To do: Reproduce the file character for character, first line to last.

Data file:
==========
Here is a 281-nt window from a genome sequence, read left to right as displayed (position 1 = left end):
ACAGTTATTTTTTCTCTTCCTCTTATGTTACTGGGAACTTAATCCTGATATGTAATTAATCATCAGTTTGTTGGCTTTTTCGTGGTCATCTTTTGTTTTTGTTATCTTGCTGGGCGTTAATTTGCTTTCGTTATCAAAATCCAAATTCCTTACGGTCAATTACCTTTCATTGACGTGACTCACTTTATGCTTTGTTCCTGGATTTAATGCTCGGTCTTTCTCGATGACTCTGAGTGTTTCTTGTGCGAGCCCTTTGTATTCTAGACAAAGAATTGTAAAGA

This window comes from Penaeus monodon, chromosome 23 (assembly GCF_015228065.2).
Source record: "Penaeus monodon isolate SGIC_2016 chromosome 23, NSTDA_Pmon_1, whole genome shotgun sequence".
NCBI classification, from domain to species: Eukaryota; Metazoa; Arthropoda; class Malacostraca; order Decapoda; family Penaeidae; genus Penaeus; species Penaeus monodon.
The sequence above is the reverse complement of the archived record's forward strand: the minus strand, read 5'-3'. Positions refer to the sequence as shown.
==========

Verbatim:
Here is a 281-nt window from a genome sequence, read left to right as displayed (position 1 = left end):
ACAGTTATTTTTTCTCTTCCTCTTATGTTACTGGGAACTTAATCCTGATATGTAATTAATCATCAGTTTGTTGGCTTTTTCGTGGTCATCTTTTGTTTTTGTTATCTTGCTGGGCGTTAATTTGCTTTCGTTATCAAAATCCAAATTCCTTACGGTCAATTACCTTTCATTGACGTGACTCACTTTATGCTTTGTTCCTGGATTTAATGCTCGGTCTTTCTCGATGACTCTGAGTGTTTCTTGTGCGAGCCCTTTGTATTCTAGACAAAGAATTGTAAAGA

This window comes from Penaeus monodon, chromosome 23 (assembly GCF_015228065.2).
Source record: "Penaeus monodon isolate SGIC_2016 chromosome 23, NSTDA_Pmon_1, whole genome shotgun sequence".
NCBI classification, from domain to species: Eukaryota; Metazoa; Arthropoda; class Malacostraca; order Decapoda; family Penaeidae; genus Penaeus; species Penaeus monodon.
The sequence above is the reverse complement of the archived record's forward strand: the minus strand, read 5'-3'. Positions refer to the sequence as shown.